Wednesday, October 7, 2009

The Achilles‘ Heel of Healthcare Reform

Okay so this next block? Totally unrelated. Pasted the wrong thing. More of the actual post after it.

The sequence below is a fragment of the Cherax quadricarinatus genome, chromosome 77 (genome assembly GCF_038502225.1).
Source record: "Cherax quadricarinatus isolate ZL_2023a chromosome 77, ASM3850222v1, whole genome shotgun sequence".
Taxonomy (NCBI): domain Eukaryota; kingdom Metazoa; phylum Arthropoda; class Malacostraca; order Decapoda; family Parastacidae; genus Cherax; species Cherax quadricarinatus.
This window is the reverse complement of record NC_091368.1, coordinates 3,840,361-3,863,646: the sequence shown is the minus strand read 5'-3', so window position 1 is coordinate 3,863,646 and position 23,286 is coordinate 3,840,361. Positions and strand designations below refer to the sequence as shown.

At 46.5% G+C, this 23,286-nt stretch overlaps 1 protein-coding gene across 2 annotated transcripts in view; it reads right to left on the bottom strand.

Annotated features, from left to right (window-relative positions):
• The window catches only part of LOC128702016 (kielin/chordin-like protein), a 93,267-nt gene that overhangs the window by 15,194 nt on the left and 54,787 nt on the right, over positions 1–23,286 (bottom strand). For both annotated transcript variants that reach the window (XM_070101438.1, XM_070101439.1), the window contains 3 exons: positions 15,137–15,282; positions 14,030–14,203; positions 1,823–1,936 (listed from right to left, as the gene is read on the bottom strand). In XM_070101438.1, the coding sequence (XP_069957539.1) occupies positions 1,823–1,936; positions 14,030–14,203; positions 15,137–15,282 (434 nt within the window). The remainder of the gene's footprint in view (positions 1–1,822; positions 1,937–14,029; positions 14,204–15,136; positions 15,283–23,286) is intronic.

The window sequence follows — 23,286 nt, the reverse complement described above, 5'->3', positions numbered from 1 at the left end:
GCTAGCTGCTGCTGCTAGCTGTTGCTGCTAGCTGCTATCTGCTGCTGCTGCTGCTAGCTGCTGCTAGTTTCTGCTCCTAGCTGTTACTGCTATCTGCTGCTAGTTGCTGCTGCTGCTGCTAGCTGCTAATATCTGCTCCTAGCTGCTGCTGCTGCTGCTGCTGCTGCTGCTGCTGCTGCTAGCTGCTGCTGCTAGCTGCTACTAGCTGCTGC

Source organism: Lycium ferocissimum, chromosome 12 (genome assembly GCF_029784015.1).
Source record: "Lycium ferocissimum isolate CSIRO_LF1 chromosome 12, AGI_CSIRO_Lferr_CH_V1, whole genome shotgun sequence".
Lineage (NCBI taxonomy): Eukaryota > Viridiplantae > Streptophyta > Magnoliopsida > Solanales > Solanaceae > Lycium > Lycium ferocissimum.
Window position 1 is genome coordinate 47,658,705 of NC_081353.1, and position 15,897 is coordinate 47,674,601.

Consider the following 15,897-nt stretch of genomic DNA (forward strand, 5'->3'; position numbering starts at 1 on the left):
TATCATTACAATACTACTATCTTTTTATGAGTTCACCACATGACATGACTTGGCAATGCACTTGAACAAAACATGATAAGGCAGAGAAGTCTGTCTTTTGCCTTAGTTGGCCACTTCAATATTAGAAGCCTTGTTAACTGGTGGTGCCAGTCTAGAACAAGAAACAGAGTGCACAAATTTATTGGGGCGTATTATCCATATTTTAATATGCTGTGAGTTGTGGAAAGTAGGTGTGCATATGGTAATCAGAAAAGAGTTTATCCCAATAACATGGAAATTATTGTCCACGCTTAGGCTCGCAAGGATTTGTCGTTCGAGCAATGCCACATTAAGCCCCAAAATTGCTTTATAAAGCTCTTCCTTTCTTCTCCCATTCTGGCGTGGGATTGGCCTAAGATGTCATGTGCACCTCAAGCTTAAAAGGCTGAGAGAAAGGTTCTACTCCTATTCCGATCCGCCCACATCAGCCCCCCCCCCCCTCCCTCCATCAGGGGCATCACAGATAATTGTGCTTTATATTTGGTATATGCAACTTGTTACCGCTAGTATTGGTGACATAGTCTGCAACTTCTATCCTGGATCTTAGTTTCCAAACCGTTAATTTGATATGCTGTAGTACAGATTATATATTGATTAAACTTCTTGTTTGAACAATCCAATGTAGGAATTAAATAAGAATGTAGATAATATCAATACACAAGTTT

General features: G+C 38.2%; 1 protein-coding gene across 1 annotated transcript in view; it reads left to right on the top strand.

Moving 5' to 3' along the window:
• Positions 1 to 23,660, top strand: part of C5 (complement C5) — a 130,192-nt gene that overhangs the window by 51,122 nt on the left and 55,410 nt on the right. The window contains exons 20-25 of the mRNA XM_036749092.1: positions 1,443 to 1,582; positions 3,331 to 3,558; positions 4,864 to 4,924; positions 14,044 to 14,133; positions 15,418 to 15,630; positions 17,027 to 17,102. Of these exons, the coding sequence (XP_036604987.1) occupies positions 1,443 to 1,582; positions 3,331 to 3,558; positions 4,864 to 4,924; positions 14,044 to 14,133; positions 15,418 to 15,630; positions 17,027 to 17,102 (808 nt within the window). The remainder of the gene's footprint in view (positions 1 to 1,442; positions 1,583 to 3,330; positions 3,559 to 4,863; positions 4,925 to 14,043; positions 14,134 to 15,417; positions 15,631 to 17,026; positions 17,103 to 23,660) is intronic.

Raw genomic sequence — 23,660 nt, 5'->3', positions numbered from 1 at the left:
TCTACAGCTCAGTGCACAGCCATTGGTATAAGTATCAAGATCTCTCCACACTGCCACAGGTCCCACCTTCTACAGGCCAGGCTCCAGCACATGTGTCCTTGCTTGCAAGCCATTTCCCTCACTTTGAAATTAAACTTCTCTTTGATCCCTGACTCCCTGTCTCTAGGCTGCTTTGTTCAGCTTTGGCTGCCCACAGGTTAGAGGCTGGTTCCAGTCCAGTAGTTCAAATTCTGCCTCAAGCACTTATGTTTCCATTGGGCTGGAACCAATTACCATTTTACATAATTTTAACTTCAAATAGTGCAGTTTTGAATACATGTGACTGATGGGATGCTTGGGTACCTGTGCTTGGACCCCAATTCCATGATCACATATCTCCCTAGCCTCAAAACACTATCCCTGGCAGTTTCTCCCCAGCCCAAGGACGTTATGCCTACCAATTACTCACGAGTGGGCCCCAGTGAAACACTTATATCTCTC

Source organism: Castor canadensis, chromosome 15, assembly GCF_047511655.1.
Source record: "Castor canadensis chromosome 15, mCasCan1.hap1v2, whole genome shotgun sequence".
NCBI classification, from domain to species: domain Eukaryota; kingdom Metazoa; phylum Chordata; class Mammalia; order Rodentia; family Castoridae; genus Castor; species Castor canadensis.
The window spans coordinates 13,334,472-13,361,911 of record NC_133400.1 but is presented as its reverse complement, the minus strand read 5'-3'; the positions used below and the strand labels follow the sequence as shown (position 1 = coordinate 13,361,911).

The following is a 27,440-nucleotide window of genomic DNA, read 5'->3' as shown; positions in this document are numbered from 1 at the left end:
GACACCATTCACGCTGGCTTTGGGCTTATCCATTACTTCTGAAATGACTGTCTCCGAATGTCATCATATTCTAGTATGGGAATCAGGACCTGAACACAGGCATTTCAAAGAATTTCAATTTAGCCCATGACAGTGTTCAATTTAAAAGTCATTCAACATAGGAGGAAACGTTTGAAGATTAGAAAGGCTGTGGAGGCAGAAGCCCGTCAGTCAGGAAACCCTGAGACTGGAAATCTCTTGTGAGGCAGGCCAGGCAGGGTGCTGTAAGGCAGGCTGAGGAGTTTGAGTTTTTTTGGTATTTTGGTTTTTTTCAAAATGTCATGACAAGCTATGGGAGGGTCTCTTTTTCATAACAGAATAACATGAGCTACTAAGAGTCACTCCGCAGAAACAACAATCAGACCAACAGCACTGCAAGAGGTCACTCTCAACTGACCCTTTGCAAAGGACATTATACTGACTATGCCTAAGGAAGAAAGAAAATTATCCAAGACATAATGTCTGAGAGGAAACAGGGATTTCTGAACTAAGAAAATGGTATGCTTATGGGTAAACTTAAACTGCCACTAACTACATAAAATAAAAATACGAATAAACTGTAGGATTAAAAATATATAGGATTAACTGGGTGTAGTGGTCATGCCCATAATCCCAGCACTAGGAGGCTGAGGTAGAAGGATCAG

Having spent 25 years in the insurance industry, I learned the Golden Rule: "You cannot insure a burning building!" Whether right or wrong, the working model for health insurance companies is: "You have to buy the insurance before you get sick.” If this was not a requirement, everyone would wait until they got sick, and then they would buy their insurance on the way to the hospital. Our current healthcare system, as well as all health reform proposals, struggle to balance the need for people to have health insurance versus turning people away when they need urgent care. Since a compassionate society does not turn away people when they need care, we have various safety nets to allow the uninsured. to receive the care they need. The question not being asked is: if we are requiring people to have health insurance as a matter of law, then it stands to reason that, compliance would be higher, if the punishment for not having health insurance were them being turned away at the emergency room. Thus, the counter argument is: If people can still get care at the emergency room even if they're not covered by the various insurance schemes, why should they bother getting coverage??? In many large cities; as many as 35% of the drivers do not have automobile insurance, even though it is required by law. As every driver knows, there is always a chance of getting pulled over for some reason by a police officer and being asked for your insurance card. So I ask; “If 35% of the people don't have mandatory automobile insurance and they're aware of the severe penalties, why should anyone believe, that requiring medical insurance, will have a better compliance rate, unless the penalties for not having insurance, are extremely severe?" Alan

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